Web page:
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oxmanik
November 1st, 2011, 03:18 PM
Hi i recently bought a new hard disk (500Gb), as my previous one was too small (60Gb).
I was using Hardy before and after receiving the new hard drive i installed the 11.10 version on it.
It's been just a few hours, the new version looks quiet nice, but Iím disappointed with one thing.
Maybe it's just ignorance, or a naive expectation... anyway here it goes.

On my previous OS, Hardy, i had a 60Gb HDD, and a filesystem capacity of 106GB.

This was really nice as 60Gb is not much at all.
I have to say that i never understood how it was possible, How can you write 106Gb on a 60Gb HDD.

I presumed it had something to do with the way Linux manages the filesystem.

So when i bought the new HDD 500GB, i was Quite excited and curious to know what the filesystem capacity would be.

After installing and exploring the new 11.10 version, i found out that the filesystem capacity was within the HDD capacity (496Gb), i was expecting the filesystem would have a bigger capacity as it was before with Hardy.

Can anyone explain me Why?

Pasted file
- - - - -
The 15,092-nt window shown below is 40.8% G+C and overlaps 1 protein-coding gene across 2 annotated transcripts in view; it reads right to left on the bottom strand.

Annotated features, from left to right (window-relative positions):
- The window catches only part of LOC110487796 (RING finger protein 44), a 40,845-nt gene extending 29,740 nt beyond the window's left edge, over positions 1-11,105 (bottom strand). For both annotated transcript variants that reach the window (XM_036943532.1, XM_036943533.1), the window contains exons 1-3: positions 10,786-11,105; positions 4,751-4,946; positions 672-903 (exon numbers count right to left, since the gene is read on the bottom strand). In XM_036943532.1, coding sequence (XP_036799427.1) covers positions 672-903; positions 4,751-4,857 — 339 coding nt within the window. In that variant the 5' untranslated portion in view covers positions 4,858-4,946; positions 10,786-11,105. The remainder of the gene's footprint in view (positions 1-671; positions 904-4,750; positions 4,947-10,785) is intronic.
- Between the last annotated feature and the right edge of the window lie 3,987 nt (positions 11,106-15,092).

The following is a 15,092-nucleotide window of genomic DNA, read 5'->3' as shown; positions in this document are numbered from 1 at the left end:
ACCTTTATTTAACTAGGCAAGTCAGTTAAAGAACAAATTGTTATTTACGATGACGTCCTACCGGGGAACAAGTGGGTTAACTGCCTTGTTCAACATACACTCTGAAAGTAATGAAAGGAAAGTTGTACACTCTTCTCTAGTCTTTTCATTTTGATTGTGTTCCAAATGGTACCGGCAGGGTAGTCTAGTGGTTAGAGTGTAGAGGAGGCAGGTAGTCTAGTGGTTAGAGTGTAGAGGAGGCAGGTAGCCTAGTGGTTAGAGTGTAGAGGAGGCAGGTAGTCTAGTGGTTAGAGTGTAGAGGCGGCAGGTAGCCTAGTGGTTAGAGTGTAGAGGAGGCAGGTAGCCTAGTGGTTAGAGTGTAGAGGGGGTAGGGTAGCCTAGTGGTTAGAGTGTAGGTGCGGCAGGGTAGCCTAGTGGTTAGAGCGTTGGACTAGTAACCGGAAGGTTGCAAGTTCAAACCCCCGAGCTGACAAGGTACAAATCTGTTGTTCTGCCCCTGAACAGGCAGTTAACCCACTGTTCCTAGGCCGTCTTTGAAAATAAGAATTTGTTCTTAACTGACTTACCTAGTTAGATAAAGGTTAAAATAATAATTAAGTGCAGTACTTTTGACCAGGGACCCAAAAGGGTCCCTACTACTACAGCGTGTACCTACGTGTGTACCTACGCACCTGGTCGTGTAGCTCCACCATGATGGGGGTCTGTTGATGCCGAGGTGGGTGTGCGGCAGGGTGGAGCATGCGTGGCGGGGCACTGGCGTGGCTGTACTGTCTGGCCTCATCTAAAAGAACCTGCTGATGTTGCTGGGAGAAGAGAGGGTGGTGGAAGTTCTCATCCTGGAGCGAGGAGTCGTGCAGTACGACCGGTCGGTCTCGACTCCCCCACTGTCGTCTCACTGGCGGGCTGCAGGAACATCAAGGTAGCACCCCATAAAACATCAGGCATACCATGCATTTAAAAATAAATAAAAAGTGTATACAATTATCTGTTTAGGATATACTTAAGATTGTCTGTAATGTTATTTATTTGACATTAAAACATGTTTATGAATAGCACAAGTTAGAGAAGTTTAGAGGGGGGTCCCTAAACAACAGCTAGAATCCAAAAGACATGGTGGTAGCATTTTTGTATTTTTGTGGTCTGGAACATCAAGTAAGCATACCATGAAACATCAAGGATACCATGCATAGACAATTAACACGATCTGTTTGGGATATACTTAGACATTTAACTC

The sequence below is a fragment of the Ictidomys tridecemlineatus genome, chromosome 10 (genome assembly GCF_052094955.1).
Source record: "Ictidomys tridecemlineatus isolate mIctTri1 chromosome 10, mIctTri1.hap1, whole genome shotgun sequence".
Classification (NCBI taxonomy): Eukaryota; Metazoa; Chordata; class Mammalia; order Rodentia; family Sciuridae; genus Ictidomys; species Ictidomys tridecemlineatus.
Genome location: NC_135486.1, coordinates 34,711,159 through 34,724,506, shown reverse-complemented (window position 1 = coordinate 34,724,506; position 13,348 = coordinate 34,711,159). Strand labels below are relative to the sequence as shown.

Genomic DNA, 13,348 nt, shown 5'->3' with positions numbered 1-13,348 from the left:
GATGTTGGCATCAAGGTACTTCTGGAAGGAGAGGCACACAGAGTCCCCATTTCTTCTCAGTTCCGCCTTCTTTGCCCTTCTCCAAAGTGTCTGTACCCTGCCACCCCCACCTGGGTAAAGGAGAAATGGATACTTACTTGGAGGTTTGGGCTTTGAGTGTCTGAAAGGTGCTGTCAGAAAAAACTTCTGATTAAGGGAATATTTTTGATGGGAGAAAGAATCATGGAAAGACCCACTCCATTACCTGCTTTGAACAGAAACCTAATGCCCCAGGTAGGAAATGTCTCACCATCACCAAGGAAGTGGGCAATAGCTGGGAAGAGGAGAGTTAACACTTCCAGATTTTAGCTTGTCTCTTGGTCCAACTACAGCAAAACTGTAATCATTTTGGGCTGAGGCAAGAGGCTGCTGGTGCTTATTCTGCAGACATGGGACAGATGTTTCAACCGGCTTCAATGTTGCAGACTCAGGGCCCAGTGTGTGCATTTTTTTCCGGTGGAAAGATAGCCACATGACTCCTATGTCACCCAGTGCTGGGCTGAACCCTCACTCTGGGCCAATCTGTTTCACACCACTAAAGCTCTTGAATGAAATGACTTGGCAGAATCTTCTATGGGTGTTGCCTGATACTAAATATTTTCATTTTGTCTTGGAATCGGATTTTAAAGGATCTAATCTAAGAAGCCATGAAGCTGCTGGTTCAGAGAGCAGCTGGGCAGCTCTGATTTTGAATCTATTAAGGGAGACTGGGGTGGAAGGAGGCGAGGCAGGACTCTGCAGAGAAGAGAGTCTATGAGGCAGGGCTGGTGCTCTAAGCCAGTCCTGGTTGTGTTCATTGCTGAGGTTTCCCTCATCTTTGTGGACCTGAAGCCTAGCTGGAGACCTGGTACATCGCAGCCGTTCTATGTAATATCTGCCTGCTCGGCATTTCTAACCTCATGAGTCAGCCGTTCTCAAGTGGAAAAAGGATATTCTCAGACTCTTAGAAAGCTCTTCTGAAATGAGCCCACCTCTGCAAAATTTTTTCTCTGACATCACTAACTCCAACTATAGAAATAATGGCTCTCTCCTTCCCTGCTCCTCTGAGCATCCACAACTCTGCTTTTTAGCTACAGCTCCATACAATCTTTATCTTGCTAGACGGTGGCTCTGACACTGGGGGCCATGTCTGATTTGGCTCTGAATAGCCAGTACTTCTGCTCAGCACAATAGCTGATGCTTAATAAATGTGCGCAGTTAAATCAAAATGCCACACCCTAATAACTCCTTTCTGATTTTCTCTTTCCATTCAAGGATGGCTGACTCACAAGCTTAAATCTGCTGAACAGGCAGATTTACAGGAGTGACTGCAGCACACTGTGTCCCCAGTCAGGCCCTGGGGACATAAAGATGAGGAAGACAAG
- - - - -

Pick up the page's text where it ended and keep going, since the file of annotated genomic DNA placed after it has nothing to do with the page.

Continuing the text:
How was Hardy able to extend the HDD capacity to nearly twice it's size and the new 11.10 version can't?

Thanks in advance, waiting for some light on the matter.

mcduck
November 1st, 2011, 03:24 PM
Hardy definitely wasn't able to extend your filesystem capability anywhere beyond the real capacity.

I'd assume that either you actually had some other drives connected (depending on the tool you use to check this, the filesystem capacity might either mean the whole filesystem, including all mounted drives, or just a single partition's capacity) or the false capacity you saw was a result from some bug causing the program you used to miscalculate the value.

Trying to actually write 106GB worth of data into your 60GB hard drive would definitely have resulted in either error report or loss of the exceeding data.

oxmanik
November 1st, 2011, 03:47 PM
Hardy definitely wasn't able to extend your filesystem capability anywhere beyond the real capacity.

I'd assume that either you actually had some other drives connected (depending on the tool you use to check this, the filesystem capacity might either mean the whole filesystem, including all mounted drives, or just a single partition's capacity) or the false capacity you saw was a result from some bug causing the program you used to miscalculate the value.

Trying to actually write 106GB worth of data into your 60GB hard drive would definitely have resulted in either error report or loss of the exceeding data.


No other drives connected, the disk usage analyzer gave me that info.
Plus it was like that all the time, i had at least two hardy installations and on bought it was like that.
I'll reconet my hard drive and will provide some screen shots.

mcduck
November 1st, 2011, 03:59 PM
No other drives connected, the disk usage analyzer gave me that info.
Plus it was like that all the time, i had at least two hardy installations and on bought it was like that.